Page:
Sunday, March 3, 2013

Step by Step: Painting Chaos Daemons Bloodletters

This is my first attempt at a step-by-step painting guide. Some of the pictures did not turn out as well as I would have liked but the guide will hopefully not suffer too much for it.

After painting over a company of Blood angles, I am sick of painting red the conventional way. With the Bloodletters, I wanted to go with something a little different than what I've done in the past.

Painting Red Daemon Skin

Step 1: For starters, I based them purple with Daemonette Hide rather than any red. I did this to give a counter point to the red color that I wanted. also, purple will darken down a lot more in the wash step and give better contrast. It also adds an otherworldly aspect to the mini that contributes to the Daemony look of things.

Step 2: After the base, I did a messy stippling of Mechrite Red (use it while you have it) over the areas of the model that I wanted to highlight like the shoulders, tops of the legs, arms, hands and tops of feet.

You can be really sloppy with this step as the latter steps will cover up any red that you get in the recesses. Go nuts.

Step 3: Now it is time to bust out the Blazing Orange and a big soft drybrush. Give the model a liberal dry brush or even two of BO. Make sure to cover the small bumps adiquately. I found that if you tried too hard, that you could end up brushing paint off of the bumps during the drybrush.

Also in this step, paint the fin, claws and sword with a 1:1 mix of Chaos Black and Codex Grey. I also painted the Khorne brands black as I could not figure out a good way to create contrast and make them stand out with brighter colors.

Step 4: Now we have a model with good contrast but no real shading. To fix this (and cover up all of our mistakes), we will wash the whole model in Carroburg Crimson. This wash is much darker than the previous red wash Baal Red. Plan on it being held more in the textured areas like where the bumps are and darkening those areas down quite a bit.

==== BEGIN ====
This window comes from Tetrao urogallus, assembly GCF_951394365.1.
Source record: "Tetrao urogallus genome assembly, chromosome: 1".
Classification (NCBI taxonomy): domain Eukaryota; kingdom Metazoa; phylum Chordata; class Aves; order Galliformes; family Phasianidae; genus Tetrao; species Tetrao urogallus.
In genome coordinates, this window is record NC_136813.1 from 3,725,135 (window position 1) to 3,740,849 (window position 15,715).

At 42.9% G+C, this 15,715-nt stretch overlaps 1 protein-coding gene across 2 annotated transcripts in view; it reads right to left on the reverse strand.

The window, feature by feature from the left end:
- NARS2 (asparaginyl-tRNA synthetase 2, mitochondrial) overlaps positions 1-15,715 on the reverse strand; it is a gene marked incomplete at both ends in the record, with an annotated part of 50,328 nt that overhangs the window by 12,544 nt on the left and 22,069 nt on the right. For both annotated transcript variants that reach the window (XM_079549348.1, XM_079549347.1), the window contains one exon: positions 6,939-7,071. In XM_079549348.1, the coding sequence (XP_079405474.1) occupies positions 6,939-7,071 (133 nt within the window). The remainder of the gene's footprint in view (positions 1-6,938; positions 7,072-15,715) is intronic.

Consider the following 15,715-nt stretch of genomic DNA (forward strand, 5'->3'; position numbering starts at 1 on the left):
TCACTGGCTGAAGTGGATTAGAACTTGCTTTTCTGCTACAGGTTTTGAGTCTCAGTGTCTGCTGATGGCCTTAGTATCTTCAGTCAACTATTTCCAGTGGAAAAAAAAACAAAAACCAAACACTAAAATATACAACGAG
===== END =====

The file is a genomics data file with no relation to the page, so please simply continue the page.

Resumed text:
Don't worry about getting the red wash on the black areas. They are so dark that they will not really show it up but it will create a dark border between the skin and black. I did not find that the red wash hurt the black areas at all.

Step 5: Now we have a pretty dark model and need to brighten it up some more. To do that we will need to do a careful and graceful drybrush of Blazing Orange. If you hit the black areas, it will mess the illusion up but you can always touch up with the black mix from Step 3. Make sure that you pay special attention to the areas highlighted in Step 2 (tops of feet, bumps, hands, etc) or any area that would be picked up by light from above.

That's it for the red areas. 5 steps from base to finish. Overall it turns out a very dark but striking model. I like the high contrast of this look but I wished that they purple showed through a little more.

Because the model was so dark, that precipitated my choice in painting the other areas black in order to brighten up the dark skin.

Painting Black (Nails, Sword, etc)

Step 1 and 2: Starting from the 1:1 Chaos Black and Codex Grey mix, it is a short jump to either light drybrush or carefully painted on straight Codex Grey just on the hard edges or on elements that you want to highlight (like the central ridge on the sword).

Step 3: Wash the area black with Nuln Oil. No need to pay special attention to any specific areas but do not let it pool. You'll fix any areas that did not get enough attention in the next step.

After that, walk away and let it dry completely.

Step 4: Take straight Chaos Black and paint any flat areas that are nor dark enough. This is your chance to control how shiny the black is. The closer the three colors are, the more shiny the area will be.


The last step is to take a little straight Codex Grey and touch up the hard edges like the tips of the sword and the central edge. I tend to use a broken highlight pattern rather a straight line of grey as aI feel a solid and unbroken line draws too much focus.

That's it. I could go on to describe the metals, but I'll save it for when I go over my Desert Wolves as I do the same metal effect there.

Overall, I would say that the model turned out really dark but satisfying. I do not know what I would change about the painting to improve it. If the red skin had turned out brighter, I would have liked to try some of the flame or lava effects. I skipped that as it would have been too bright and overpowered the overall tone of the model.

If you have enjoyed this tutorial, leave a comment and let me know what other step-by-steps you would like to see.

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